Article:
To propose to someone, one must first receive a blessing from their parents or any other close family member should their parents be absent (if the person simply has no family to do this with, one shall use a close friend of theirs instead. If this doesn’t work either just skip this step). From here one must take their time throughout the day to present the person in question with gifts and offerings, and spend their entire day with them. Finally, when it is midnight, one must bring their significant other to the top of the mountains under the stars (it is said that the clearer the sky is that night, the more successful the proposal will be) and present them with one’s own crystal, which is a sign of utmost admiration, trust, and love towards the other person. If the other person accepts, the two will exchange crystals and come back down to the village to sleep in their own homes with their significant other’s crystal for the night. This is the only time where it is acceptable for someone to give their crystal to another. Then right at dawn, one must return back to their fiance and give their crystal back. The ritual is complete and the two are now engaged.
---------------------------------------------- Death Ceremonies:
When one of the Angniku dies, the clan first begins by arranging a spot atop the mountains for the body to be buried. They say the closer to the sky you are, the better the spirits will take care of you. The people gather around their body, not yet buried, and sit in silence out of respect. Then everyone stands up and departs back down the mountain, except for family and close friends. They stay for additional prayer to wish the departed’s spirit well before burying them in the snow.

Pets: Pets such as arctic hens, hare sheep, and white hamsters are common, but there are a few pets that have significant connections to stones. Polar bears, and polar bear dogs respectively, tend to only be owned by agates who may use them in battle, and wolves are owned by those higher up in the clan. To have a wolf means one is worthy of great respect.

The Night of Yukara
There is one night of the year where the stars in the sky are at their brightest, and dazzling meteors fly through the pitch dark. This night always falls on the first full moon of January, and is called the night of Yukara by the Angniku people, named after the moonstone who discovered that this night was the brightest of them all in the first place. Those who stay up late in the night to witness this event to its fullest will see the night sky dotted with thousands and thousands of bright stars. Water Tribe constellations are fully visible from the ground as one gazes up. Families and individuals alike gather together outside their homes and in the snow to just look at the stars, and sometimes bond over making up their own constellations. People also love to watch the meteor showers as they find it quite beautiful.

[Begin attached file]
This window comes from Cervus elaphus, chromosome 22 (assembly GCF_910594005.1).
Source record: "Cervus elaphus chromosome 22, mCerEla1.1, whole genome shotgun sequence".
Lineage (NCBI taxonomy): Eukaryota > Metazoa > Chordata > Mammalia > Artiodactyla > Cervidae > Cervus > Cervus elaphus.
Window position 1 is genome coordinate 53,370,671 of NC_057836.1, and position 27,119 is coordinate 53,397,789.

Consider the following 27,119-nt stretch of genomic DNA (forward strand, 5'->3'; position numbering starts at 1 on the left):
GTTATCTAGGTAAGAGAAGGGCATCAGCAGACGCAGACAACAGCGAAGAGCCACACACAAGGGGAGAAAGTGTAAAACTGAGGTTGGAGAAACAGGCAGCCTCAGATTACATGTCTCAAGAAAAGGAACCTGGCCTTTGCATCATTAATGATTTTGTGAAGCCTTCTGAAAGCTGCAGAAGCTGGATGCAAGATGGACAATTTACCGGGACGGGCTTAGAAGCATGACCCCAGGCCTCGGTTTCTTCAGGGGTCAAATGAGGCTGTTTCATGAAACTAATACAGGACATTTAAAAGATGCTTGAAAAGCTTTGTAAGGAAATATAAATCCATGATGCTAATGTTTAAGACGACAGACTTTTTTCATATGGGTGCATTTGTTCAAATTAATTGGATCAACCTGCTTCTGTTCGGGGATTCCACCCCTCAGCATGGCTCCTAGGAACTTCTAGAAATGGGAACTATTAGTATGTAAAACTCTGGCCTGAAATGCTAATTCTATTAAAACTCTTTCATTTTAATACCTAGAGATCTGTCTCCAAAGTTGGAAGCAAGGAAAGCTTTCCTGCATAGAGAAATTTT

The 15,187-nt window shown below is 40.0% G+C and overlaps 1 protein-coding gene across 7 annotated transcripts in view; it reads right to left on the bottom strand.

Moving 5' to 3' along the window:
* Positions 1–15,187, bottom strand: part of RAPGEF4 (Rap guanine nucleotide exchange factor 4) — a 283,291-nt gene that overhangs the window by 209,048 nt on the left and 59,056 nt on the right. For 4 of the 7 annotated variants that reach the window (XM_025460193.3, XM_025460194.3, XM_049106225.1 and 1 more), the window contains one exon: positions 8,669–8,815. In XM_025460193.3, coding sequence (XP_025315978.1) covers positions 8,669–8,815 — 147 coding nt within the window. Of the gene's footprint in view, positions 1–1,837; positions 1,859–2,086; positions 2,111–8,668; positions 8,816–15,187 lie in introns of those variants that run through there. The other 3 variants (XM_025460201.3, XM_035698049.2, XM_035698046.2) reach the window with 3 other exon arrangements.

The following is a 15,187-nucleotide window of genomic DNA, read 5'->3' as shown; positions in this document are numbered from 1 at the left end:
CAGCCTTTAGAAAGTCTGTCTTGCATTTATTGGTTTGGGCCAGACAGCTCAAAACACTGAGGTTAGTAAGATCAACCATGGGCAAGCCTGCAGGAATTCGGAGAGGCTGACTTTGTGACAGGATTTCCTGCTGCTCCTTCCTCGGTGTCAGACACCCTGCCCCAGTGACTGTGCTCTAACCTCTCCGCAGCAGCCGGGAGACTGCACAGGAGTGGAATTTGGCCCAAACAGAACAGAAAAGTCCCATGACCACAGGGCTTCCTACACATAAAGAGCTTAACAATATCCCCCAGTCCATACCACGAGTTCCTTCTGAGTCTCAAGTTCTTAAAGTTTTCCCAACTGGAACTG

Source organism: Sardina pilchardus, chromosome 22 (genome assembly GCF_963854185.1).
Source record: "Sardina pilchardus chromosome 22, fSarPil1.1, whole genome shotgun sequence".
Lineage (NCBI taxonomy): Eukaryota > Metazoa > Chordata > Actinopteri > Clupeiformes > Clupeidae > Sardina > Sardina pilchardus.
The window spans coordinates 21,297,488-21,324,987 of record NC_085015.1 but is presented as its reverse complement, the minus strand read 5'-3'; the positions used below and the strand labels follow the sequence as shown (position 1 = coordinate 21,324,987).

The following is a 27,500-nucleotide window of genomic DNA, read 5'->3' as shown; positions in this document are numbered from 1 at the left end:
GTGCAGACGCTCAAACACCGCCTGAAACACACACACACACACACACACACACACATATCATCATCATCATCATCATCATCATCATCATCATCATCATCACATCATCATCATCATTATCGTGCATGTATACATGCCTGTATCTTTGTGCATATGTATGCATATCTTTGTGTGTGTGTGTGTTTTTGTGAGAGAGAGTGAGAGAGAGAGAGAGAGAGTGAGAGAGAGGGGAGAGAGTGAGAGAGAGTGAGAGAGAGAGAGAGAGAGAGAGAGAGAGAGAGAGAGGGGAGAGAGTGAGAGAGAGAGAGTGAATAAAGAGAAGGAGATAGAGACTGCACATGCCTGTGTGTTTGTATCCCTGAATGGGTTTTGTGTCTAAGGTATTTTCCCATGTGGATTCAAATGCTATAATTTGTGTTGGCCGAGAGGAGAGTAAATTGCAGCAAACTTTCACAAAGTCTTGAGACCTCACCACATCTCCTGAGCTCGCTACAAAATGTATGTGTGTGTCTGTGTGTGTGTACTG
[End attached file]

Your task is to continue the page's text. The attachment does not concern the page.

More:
To the vendors and stalls around the market, this is a day where they can sell special sweets that would usually be in lower stock such as joon berry sauce and mooncakes, which are popular with the excited children taking part in this day. They eat the treats under the stars with their family and friends.

For shamans, especially those who follow Xiyue, this is a blessed day where the spirits are at their most prominent and powerful. They will hold a special Yukara rite in the moonstone temple and pray for Angniku’s safety, fortune, and luck. To the Xiyue followers, the constellations mean even more than just simple naming and beauty. Constellations are said to be families reuniting, and they treat these constellations with respect and mourning. Every star is someone who has passed, and someone the spirits will watch over with their gentle care.

The night of Yukara isn’t a holiday that’s celebrated with a grand festival, or any type of party. It’s a quiet, peaceful, yet powerful staple of the Angniku’s culture, and this day brings them together in a way they can share and look forward to each year.

This version written by River/Tama. Credits to Tae/Sasspai for creating the original Angniku lore and document, click here to view the original.